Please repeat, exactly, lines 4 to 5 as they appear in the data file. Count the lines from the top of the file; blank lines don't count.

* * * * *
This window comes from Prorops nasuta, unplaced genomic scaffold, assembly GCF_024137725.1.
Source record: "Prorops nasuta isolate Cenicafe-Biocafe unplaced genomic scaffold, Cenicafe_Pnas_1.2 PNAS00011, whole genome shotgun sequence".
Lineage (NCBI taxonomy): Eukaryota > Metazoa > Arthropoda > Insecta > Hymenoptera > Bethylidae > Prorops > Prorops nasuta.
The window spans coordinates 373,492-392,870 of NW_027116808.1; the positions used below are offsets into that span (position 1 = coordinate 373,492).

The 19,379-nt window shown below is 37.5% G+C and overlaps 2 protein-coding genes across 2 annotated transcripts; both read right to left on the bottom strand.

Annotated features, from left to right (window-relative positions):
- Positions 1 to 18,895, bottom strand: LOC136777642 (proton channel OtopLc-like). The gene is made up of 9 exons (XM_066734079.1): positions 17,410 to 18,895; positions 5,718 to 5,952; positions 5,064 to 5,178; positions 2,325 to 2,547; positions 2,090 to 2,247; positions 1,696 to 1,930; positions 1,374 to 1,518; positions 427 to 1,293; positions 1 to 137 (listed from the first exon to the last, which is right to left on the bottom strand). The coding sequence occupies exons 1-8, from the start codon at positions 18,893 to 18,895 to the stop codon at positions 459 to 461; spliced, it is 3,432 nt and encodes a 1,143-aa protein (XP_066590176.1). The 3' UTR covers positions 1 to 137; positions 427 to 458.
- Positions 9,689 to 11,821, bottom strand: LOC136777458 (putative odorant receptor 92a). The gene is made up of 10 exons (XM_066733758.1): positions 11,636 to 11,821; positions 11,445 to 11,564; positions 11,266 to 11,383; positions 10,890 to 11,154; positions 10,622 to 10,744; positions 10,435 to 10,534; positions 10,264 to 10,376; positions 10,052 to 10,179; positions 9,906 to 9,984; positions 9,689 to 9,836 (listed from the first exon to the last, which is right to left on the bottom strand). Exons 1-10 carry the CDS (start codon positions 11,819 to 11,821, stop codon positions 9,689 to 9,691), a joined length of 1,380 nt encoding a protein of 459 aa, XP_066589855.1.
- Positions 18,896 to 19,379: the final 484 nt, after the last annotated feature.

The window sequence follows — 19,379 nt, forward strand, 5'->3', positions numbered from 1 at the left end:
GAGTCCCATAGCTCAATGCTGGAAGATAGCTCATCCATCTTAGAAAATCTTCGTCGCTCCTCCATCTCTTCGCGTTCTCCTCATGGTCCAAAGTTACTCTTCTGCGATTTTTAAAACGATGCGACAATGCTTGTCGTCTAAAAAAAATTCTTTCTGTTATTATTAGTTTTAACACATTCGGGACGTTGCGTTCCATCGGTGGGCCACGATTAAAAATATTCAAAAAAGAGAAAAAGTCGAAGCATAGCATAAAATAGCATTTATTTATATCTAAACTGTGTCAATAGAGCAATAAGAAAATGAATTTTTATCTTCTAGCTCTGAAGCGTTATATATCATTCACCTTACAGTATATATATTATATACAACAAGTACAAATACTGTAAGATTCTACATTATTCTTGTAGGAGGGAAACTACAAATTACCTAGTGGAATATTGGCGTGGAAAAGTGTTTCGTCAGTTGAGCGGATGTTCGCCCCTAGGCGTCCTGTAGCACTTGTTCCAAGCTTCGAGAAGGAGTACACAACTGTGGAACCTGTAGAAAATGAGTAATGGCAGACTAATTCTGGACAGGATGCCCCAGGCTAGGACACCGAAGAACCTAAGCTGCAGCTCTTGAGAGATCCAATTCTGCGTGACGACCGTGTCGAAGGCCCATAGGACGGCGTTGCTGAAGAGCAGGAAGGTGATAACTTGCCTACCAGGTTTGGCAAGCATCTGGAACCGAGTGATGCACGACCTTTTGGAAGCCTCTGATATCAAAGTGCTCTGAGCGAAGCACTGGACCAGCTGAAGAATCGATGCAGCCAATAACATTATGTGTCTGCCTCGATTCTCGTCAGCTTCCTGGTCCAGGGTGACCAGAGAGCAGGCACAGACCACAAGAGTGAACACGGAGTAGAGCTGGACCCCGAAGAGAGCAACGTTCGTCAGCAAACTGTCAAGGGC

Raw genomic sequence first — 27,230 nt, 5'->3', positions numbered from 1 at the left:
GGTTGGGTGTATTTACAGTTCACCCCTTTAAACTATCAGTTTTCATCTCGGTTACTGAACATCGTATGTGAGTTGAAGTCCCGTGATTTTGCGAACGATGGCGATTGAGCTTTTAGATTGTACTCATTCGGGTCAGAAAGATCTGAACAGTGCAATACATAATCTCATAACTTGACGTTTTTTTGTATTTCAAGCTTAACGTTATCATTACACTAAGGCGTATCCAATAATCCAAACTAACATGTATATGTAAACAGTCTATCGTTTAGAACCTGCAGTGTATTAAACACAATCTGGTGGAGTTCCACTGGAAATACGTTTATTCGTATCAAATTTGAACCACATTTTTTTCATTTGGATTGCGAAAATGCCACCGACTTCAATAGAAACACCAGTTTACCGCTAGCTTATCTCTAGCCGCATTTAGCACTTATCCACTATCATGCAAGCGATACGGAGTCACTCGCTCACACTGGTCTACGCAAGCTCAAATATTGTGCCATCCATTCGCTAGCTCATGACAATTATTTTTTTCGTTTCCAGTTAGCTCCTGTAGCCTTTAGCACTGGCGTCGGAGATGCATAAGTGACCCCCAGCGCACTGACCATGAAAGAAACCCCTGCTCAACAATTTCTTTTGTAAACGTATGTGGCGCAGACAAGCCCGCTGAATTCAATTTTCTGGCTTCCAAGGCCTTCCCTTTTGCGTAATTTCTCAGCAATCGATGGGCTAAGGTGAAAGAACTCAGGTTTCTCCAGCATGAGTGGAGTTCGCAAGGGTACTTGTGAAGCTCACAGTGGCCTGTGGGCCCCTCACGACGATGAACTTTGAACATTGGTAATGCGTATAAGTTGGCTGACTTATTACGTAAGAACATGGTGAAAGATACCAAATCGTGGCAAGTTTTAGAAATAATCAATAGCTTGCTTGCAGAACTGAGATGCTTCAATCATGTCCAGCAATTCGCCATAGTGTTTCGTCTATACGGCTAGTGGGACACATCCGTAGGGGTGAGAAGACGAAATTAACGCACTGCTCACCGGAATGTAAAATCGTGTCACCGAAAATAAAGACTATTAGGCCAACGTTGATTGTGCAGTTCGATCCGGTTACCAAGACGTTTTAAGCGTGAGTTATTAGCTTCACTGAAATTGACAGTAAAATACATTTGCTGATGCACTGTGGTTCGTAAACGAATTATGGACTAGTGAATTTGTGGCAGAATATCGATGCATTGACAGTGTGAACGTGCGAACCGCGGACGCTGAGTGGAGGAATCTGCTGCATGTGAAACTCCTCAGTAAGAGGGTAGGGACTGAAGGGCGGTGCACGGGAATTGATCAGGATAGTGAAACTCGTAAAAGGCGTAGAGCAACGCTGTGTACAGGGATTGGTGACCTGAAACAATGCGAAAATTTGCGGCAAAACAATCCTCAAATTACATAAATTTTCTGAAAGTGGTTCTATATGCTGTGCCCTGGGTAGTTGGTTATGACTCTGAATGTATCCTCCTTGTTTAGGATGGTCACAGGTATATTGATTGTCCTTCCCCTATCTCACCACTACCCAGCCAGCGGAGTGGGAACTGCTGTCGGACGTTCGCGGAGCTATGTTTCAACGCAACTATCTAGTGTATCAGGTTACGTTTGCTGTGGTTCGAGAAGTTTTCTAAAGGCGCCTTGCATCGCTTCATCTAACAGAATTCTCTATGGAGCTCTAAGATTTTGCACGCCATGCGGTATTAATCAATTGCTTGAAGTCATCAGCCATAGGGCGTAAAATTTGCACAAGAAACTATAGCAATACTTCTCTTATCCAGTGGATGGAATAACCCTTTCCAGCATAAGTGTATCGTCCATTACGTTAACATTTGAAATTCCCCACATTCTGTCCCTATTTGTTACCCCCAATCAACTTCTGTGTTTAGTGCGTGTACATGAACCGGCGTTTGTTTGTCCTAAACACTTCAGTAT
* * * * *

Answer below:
The window spans coordinates 373,492-392,870 of NW_027116808.1; the positions used below are offsets into that span (position 1 = coordinate 373,492).

The 19,379-nt window shown below is 37.5% G+C and overlaps 2 protein-coding genes across 2 annotated transcripts; both read right to left on the bottom strand.